On Tuesday the 7th of March, 2001 I was invited by Ms. Cheryl Cordeiro to join the Mentorship Program of the Eurasian Association's visit to Pulau Ubin, a small island just off the coast of Singapore. Arriving at 9 o’clock by taxi from our hotel we met with a group of about 20 people at the Changi Point jetty, a combined ferry harbor and fish harbor.
Here the communication was by bumboat looking ferries. The real bumboats padded in with old tires used to carry cargo here the 1930's or so. These were ferryboats, with a hint of bumboats in them.
These "bum ferries" were small efficient wooden crafts powered with a raw diesel engine and the willpower of the captain showing little or no mercy with other ferries happening to temporary block the way. The trip out to Pulau Ubin was thus a matter of only about fifteen minutes.
Since the understanding of the very unique Straits Culture was a subject I had set forth to study, this was a unique possibility to have a look at the "Old Singapore" - now completely disappeared from the main island.
Here, the wooden houses still lingered on stilts along the beach dressed in fresh green vegetation, mangroves and on the sand strange crabs with only one claw fought out their arguments about the food, made available by the ebb.
While listening at the sea breeze softly whispering through the treetops the air filled with strange sounds from some of the more then 140 different species of birds living here or using the island as stopover while migrating. Blue tailed bee-eaters, Brahminy Kites and Whitebellied Fish Eagles just to mention a few. Some could be seen hitching a ride from rising air drafts. Amongst all this it was impossibly to remember us being basically in the midst of one of the worlds busiest shipping routes.
Arriving at the Ubin side jetty with the islands nature protected by the government the group set out to hire bicycles, the preferred mean of communication on this island with its population of about 400 person. The nature was sheer beauty with mangroves fringing the sea and further inland the island sported a small rubber plantation and coconut groves offering fresh coconut water drinks at the local inn. Maybe nothing to be excited about for anybody who are living here, but for a visitor, a piece of heaven.
If you would prefer a cup of coffee the local variations are innumerably. Speaking of kopi and teh (tea) here's a list of Singaporean names for different coffees and teas:
If you want tea - then substitute the "kopi" for "teh" (pronounced "tay"). The local humble coffee shop coffees and teas can actually compete with Starbucks for their definition of coffees and teas - triple espresso, decaf, low fat, no whip, to go.
I don't know but it sure makes the phrase, "How would you like your kopi" take on a whole new meaning here. So now you know, for when you next come to Sg and stumble upon a hawker centre. You can get great coffee!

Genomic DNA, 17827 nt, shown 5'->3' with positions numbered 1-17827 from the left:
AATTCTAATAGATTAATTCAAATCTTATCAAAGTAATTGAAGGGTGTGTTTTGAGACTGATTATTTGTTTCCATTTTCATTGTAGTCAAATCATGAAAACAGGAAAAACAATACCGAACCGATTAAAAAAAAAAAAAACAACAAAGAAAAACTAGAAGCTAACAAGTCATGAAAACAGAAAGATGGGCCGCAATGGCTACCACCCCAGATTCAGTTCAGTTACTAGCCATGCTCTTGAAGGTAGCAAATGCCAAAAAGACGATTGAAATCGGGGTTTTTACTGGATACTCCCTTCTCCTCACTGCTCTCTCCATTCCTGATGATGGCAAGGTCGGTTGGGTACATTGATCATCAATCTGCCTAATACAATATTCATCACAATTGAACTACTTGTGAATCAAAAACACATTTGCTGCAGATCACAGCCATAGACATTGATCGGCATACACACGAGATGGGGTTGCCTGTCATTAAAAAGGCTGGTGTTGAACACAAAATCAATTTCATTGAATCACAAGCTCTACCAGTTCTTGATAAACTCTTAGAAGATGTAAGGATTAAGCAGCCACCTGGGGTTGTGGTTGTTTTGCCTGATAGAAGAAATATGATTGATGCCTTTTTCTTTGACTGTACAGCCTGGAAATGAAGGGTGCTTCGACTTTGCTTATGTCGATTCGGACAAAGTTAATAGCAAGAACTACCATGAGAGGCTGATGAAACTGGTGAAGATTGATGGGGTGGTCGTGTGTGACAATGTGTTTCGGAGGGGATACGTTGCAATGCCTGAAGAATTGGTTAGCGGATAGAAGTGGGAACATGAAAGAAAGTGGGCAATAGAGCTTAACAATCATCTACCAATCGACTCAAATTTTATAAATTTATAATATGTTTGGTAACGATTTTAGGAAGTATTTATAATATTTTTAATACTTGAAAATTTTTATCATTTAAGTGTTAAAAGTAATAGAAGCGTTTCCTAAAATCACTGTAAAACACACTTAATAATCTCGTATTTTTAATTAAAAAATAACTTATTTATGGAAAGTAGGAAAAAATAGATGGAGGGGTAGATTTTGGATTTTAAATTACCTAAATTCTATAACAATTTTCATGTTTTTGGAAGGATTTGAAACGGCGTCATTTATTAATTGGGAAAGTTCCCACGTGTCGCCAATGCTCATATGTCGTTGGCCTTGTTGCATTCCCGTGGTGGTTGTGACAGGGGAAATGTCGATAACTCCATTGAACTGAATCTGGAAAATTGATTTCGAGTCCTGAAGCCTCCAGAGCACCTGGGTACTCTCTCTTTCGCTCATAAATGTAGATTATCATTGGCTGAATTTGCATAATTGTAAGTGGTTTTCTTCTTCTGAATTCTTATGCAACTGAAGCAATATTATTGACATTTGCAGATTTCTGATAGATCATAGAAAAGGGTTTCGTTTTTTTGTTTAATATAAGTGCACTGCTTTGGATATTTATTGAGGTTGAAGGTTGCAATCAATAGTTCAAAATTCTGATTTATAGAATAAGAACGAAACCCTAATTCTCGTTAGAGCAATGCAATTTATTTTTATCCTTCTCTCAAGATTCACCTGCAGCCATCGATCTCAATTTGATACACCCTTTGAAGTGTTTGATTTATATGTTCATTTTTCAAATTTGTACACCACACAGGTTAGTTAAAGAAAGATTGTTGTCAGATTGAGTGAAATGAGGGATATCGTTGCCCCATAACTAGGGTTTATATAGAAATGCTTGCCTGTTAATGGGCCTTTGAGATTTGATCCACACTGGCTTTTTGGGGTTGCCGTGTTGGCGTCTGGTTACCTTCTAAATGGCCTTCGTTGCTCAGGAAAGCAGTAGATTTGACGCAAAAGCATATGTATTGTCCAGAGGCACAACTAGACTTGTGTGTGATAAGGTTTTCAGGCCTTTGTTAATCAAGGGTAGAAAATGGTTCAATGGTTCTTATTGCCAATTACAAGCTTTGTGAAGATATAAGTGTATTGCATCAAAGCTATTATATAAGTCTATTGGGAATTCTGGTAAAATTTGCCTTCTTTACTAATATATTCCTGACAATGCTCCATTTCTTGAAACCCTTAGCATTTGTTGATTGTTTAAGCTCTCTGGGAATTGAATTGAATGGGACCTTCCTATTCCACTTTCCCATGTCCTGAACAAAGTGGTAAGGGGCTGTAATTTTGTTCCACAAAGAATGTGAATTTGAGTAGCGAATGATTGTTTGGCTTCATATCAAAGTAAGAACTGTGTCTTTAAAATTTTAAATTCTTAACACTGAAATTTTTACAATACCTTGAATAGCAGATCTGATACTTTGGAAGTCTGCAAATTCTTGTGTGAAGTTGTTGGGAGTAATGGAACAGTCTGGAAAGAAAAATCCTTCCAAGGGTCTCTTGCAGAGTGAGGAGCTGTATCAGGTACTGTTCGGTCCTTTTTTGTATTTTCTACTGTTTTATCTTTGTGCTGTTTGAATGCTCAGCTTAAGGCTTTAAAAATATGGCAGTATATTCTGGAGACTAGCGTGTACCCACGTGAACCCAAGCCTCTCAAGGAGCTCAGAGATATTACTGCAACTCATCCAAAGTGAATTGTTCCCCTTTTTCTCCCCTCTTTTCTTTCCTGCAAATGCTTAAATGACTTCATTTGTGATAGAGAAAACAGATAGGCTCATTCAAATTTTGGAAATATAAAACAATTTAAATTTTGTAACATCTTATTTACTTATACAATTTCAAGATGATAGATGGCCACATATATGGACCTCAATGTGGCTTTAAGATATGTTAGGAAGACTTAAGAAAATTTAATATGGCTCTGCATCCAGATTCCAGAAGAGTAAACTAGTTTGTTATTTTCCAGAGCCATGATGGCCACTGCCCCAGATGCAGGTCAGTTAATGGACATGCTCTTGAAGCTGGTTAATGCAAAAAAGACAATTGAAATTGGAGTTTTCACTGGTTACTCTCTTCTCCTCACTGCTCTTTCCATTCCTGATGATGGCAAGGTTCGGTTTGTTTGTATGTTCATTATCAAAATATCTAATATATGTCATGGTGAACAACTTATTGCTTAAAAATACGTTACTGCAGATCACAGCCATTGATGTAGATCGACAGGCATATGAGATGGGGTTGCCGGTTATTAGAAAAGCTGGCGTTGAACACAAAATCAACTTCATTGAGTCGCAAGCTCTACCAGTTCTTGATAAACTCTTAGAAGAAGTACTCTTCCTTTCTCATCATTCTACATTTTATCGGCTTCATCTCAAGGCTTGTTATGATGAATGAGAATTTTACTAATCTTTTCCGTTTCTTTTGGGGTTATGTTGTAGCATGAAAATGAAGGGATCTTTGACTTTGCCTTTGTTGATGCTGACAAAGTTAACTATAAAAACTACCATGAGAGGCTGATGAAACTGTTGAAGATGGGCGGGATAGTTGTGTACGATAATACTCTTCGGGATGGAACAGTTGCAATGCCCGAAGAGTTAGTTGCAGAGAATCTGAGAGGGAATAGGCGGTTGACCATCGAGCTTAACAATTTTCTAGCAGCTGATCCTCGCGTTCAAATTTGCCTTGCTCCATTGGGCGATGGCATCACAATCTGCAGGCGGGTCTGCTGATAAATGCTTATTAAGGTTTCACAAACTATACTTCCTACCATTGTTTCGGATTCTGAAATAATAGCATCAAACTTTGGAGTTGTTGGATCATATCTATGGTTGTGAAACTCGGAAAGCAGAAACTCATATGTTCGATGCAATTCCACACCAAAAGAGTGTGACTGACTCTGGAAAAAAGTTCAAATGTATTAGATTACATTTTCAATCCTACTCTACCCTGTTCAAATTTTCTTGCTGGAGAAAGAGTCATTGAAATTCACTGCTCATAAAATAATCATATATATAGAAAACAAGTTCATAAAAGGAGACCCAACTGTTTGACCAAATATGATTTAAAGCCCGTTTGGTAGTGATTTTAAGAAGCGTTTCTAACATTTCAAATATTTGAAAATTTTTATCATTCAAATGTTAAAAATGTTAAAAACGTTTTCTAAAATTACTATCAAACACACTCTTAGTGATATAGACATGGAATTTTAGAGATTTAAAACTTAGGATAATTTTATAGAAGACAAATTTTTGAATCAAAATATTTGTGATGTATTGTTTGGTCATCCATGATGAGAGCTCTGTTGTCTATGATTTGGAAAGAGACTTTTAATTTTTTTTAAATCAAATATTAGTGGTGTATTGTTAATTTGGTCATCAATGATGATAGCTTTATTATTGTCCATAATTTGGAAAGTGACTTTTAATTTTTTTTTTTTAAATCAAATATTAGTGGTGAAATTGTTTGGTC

The nature was sheer beauty with mangroves fringing the sea and further inland the island sported a small rubber plantation and coconut groves offering fresh coconut water drinks at the local inn. Maybe nothing to be excited about for anybody who are living here, but for a visitor, a piece of heaven.
Inland abandoned home gardens sported trees and fruits, such as durian, rambutan, papaya, mango, jack fruit and chempeda – to me until now mostly only names, bearing witness of the toils of the former granite miners who from the middle of the last century supported themselves by the now likewise abandoned granite quarries who studs the lush vegetation of Pulau Ubin.
Singapore, from here a mere skyline, is really a garden city with countless trees everywhere and loads of bougainvillea of many colors. Quite breathtaking! It's also all year round summer with great beaches and parks for the outdoorsy folks. The island is a melting pot with all nationalities residing in harmony. Harmony! That's the key word of the country! There are many festivals celebrated by the individual races but shared by all. Of course the biggest party here would be the country's 'National Day', August 9th, Independence Day - where everybody celebrates the pride of being a Singaporean!
Singapore is the world's largest City Port, situated at the southern tip of Peninsular Malaysia and an import and export center providing convenient connections to major countries in the Asia-Pacific region.
In the 7th century, the small island of Singapore was called Temasek and was the trading center of Sumatra's ancient Srivijaya empire. By the 13th century, she had a new name, Singapura, meaning "Lion City", a name said to have come from Sang Nila Utama, a prince from Palembang (Sumatra) who upon landing reportedly saw a very swift and beautiful animal. While probably being a tiger, the name has stuck till today.
"East is east and west is west and never the twain shall meet," however it's an everyday affair here in the "melting pot"and on a very large scale, resulting in impressive economic activity. Singapore ranks amongst the most culturally fascinating cities in the world, where Eastern and Western business strategies are put up against each other in a mixture of different norms within the intricate social lifestyles and values of Asia.
Thank you all who made this a most memorable visit.
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Text © Jan-Erik Nilsson, Gothenburg, Sweden 2001
Text © Jan-Erik Nilsson, Gothenburg, Sweden 2001